“I am still in the middle of my story. I fear it will never end.” -Mental Health poll respondent   

May was Mental Health Awareness Month. May was also followed by June, and the deaths of two prominent, influential, driven and passionate people who took their own lives. It's heartbreaking. It’s painful. It’s shocking—hearing about public figures, people who we've adored, committing suicide. But it shouldn't be a reminder that depression is one of the most dangerous of diseases. It shouldn't be the only time we consider what our cities and states are doing for mental and behavioral health. It shouldn't be the only time we think to look out for the "signs" which, by the way, are often hidden behind that smile or passion or drive.

 

Kate Spade and Anthony Bourdain—they committed suicide last week, but let's not forget the average of 123 neighbors or classmates or loved ones each day that see no other way out of this desperate fight. Each year 44,965 Americans die by suicide. For every suicide, 25 others attempt it. Being kind to someone who is sad may cheer them up and brighten their day, but just being kind to someone with depression is not enough. They—we—need actual professional, possibly medical, and maybe holistic help. And sometimes we need someone to take that step with us, because depression is a lonely, dark, hopeless road that none of us should have to travel alone.

 

In May, we also asked you, the young professional community here in Baton Rouge, to give us your feedback, thoughts and experiences with mental health in our city. This is what you told us…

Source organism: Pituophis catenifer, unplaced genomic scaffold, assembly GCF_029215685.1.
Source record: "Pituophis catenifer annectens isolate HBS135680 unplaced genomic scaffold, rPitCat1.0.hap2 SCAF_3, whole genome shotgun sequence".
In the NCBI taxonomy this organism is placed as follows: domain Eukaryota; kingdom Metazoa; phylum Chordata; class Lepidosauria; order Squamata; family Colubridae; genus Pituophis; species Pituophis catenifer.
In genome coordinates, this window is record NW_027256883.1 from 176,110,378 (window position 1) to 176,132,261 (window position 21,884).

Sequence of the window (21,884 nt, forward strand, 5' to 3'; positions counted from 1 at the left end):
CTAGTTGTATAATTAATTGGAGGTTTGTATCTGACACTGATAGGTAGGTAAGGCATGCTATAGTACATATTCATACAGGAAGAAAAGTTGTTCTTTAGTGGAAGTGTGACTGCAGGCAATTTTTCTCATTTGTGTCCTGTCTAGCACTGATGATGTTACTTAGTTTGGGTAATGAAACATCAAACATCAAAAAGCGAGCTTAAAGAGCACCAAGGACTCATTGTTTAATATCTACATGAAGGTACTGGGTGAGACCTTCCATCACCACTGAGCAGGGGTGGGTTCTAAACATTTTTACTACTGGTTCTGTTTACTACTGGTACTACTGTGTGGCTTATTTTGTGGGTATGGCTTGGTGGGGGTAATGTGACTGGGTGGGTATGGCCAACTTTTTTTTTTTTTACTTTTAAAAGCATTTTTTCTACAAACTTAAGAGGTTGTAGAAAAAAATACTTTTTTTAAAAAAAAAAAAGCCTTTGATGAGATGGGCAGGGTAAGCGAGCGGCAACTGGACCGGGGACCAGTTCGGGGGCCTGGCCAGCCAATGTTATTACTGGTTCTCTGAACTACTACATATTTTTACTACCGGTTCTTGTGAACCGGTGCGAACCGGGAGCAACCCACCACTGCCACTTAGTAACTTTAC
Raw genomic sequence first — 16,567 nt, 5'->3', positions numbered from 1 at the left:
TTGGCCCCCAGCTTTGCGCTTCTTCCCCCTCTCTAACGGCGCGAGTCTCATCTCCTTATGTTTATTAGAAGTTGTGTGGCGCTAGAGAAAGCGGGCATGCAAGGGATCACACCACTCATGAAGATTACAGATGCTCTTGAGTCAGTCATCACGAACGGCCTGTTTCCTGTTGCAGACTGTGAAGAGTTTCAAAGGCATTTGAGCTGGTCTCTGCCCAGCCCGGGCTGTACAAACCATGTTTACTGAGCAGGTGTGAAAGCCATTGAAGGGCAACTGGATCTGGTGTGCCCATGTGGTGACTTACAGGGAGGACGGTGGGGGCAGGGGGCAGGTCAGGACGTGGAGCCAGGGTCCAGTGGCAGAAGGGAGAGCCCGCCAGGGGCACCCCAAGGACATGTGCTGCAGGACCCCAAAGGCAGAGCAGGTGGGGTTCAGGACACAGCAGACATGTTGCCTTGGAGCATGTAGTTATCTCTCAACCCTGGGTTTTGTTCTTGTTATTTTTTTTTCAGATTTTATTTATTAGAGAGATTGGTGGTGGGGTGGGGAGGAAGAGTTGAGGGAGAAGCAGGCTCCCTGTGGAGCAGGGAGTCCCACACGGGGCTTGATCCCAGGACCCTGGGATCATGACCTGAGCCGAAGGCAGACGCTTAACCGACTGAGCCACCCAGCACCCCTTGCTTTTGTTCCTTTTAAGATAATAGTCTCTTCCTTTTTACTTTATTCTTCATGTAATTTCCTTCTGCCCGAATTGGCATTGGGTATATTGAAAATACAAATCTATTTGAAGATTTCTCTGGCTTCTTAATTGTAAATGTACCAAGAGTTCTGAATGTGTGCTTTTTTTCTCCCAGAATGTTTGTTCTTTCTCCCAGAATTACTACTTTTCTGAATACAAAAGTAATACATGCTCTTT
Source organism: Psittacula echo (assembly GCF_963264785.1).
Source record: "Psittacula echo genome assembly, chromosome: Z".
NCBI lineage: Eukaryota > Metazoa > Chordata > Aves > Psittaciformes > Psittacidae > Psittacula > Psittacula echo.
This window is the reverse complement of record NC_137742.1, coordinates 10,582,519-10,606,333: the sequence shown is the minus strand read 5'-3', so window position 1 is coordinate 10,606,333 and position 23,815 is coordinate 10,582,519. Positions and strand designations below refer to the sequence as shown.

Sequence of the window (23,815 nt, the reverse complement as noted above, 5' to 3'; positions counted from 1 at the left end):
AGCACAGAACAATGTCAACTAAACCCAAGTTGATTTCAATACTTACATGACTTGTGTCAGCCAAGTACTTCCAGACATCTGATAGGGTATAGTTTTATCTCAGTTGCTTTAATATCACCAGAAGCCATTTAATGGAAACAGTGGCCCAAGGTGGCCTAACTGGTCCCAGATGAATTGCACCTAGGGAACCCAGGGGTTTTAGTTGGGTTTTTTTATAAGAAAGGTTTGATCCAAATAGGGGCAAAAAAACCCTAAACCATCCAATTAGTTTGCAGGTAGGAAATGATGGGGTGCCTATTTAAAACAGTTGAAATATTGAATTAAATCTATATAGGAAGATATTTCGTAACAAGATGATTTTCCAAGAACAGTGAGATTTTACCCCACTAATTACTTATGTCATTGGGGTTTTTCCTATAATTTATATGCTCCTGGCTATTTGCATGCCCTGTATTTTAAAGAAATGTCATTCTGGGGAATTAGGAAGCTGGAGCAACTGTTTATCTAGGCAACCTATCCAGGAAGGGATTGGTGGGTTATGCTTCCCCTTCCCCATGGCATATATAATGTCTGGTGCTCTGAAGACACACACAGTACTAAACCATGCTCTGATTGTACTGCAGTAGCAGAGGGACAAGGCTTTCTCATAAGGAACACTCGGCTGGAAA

“Including federal matching dollars, the total cuts to the Louisiana Department of Health would amount to over half a billion dollars, compromising mental health services and substance abuse treatment programs when temporary revenue measures expire on July 1.”

 

Out of 24 respondents, 83% of you do not support these proposed budget cuts.

 

100% support health insurance coverage for the treatment of behavioral health.

 

96% of respondents answered yes to the question, “Do you suffer from or know someone who suffers from a mental illness?” and one respondent was “unsure” (we get that).

That same percentage has sought or knows someone who has successfully sought treatment for a mental health condition.

 

And lastly, only 8% feel Baton Rouge is adequately supporting behavioral health and addressing these issues among our community—that’s 80% who answered no and 12% who are unsure.

 

We also touched on the key factors that may keep someone from seeking treatment:

“money, being stigmatized
cost of treatment if insurance was unavailable
Cost and lack of knowledge on knowing where to go for help
cost
lack of available resource
embarrassment
quality of treatment
access
and fear of disclosure
there are few options for holistic health in Baton Rouge

 

There is definitely a theme. Stigma, cost, lack of resources – we all see the same issues, so the question now is, what are we going to do about it?

 

Since this survey, there’s been at least one positive mental health initiative for our city. Last week Mayor Broome announced the creation of an EMS mental health program, CISM (Critical Incident Stress Management). According to Broome, the CISM team will assist medics in coping with day-to-day work stresses and other mental health burdens that can arise from the workload, call volume, and the nature of certain emergency response situations. We challenge the community to expand on that. Bring this team out to the public as a Mental Health EMS squad. Obviously we’re just throwing ideas out there, BUT we’d like to see the young professionals in this community do something more with their ideas.

 

If you would like to be a part of this discussion and make an impact on mental health in our community, get in touch with us by emailing communications@forum35.org.



Tags:  baton rouge  community  mental health 

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2/17/2020
Communications Committee Meeting

2/19/2020
Uncorked Committee Meeting

2/19/2020
VOLUNTEER - St. Vincent de Paul Lunch Service

2/21/2020
Forum Friday with Dauda Sesay

3/3/2020
Service Committee Meeting